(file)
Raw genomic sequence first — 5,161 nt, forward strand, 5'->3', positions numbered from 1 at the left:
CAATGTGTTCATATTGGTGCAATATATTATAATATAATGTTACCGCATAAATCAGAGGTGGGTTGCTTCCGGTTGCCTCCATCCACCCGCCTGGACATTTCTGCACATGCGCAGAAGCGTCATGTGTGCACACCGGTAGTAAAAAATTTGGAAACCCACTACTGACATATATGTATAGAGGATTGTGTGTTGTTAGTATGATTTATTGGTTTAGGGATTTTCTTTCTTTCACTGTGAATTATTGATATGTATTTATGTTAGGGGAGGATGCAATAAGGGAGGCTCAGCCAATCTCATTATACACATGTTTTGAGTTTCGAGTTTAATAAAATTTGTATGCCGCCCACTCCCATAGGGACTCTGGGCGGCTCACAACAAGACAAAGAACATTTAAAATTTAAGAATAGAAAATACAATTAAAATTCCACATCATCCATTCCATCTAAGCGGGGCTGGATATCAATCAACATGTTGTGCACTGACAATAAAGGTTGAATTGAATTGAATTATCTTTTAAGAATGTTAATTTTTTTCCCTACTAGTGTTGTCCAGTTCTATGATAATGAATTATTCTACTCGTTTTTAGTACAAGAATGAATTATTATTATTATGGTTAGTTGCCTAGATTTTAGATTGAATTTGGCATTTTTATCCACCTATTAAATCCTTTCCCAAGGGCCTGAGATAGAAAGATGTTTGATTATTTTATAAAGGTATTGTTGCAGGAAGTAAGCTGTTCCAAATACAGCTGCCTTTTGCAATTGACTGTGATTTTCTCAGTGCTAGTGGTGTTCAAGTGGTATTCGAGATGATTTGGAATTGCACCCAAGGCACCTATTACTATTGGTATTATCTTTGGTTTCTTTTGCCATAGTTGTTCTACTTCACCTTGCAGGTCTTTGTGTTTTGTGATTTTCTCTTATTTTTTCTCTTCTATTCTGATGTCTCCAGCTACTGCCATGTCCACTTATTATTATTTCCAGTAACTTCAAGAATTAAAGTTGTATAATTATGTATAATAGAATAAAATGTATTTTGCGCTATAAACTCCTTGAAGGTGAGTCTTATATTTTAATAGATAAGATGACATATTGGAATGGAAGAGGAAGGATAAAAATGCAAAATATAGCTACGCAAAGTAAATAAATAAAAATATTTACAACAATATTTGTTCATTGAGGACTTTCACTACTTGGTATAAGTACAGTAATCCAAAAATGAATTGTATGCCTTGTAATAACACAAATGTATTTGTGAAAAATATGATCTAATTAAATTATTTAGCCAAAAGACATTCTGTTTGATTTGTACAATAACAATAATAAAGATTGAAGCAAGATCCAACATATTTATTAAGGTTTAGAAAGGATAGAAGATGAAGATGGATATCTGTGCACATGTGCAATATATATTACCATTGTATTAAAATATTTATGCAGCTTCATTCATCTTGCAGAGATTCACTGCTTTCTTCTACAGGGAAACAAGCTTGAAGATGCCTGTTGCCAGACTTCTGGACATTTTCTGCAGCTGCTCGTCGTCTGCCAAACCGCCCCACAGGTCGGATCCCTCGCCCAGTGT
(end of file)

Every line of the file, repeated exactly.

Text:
Raw genomic sequence first — 5,161 nt, forward strand, 5'->3', positions numbered from 1 at the left:
CAATGTGTTCATATTGGTGCAATATATTATAATATAATGTTACCGCATAAATCAGAGGTGGGTTGCTTCCGGTTGCCTCCATCCACCCGCCTGGACATTTCTGCACATGCGCAGAAGCGTCATGTGTGCACACCGGTAGTAAAAAATTTGGAAACCCACTACTGACATATATGTATAGAGGATTGTGTGTTGTTAGTATGATTTATTGGTTTAGGGATTTTCTTTCTTTCACTGTGAATTATTGATATGTATTTATGTTAGGGGAGGATGCAATAAGGGAGGCTCAGCCAATCTCATTATACACATGTTTTGAGTTTCGAGTTTAATAAAATTTGTATGCCGCCCACTCCCATAGGGACTCTGGGCGGCTCACAACAAGACAAAGAACATTTAAAATTTAAGAATAGAAAATACAATTAAAATTCCACATCATCCATTCCATCTAAGCGGGGCTGGATATCAATCAACATGTTGTGCACTGACAATAAAGGTTGAATTGAATTGAATTATCTTTTAAGAATGTTAATTTTTTTCCCTACTAGTGTTGTCCAGTTCTATGATAATGAATTATTCTACTCGTTTTTAGTACAAGAATGAATTATTATTATTATGGTTAGTTGCCTAGATTTTAGATTGAATTTGGCATTTTTATCCACCTATTAAATCCTTTCCCAAGGGCCTGAGATAGAAAGATGTTTGATTATTTTATAAAGGTATTGTTGCAGGAAGTAAGCTGTTCCAAATACAGCTGCCTTTTGCAATTGACTGTGATTTTCTCAGTGCTAGTGGTGTTCAAGTGGTATTCGAGATGATTTGGAATTGCACCCAAGGCACCTATTACTATTGGTATTATCTTTGGTTTCTTTTGCCATAGTTGTTCTACTTCACCTTGCAGGTCTTTGTGTTTTGTGATTTTCTCTTATTTTTTCTCTTCTATTCTGATGTCTCCAGCTACTGCCATGTCCACTTATTATTATTTCCAGTAACTTCAAGAATTAAAGTTGTATAATTATGTATAATAGAATAAAATGTATTTTGCGCTATAAACTCCTTGAAGGTGAGTCTTATATTTTAATAGATAAGATGACATATTGGAATGGAAGAGGAAGGATAAAAATGCAAAATATAGCTACGCAAAGTAAATAAATAAAAATATTTACAACAATATTTGTTCATTGAGGACTTTCACTACTTGGTATAAGTACAGTAATCCAAAAATGAATTGTATGCCTTGTAATAACACAAATGTATTTGTGAAAAATATGATCTAATTAAATTATTTAGCCAAAAGACATTCTGTTTGATTTGTACAATAACAATAATAAAGATTGAAGCAAGATCCAACATATTTATTAAGGTTTAGAAAGGATAGAAGATGAAGATGGATATCTGTGCACATGTGCAATATATATTACCATTGTATTAAAATATTTATGCAGCTTCATTCATCTTGCAGAGATTCACTGCTTTCTTCTACAGGGAAACAAGCTTGAAGATGCCTGTTGCCAGACTTCTGGACATTTTCTGCAGCTGCTCGTCGTCTGCCAAACCGCCCCACAGGTCGGATCCCTCGCCCAGTGT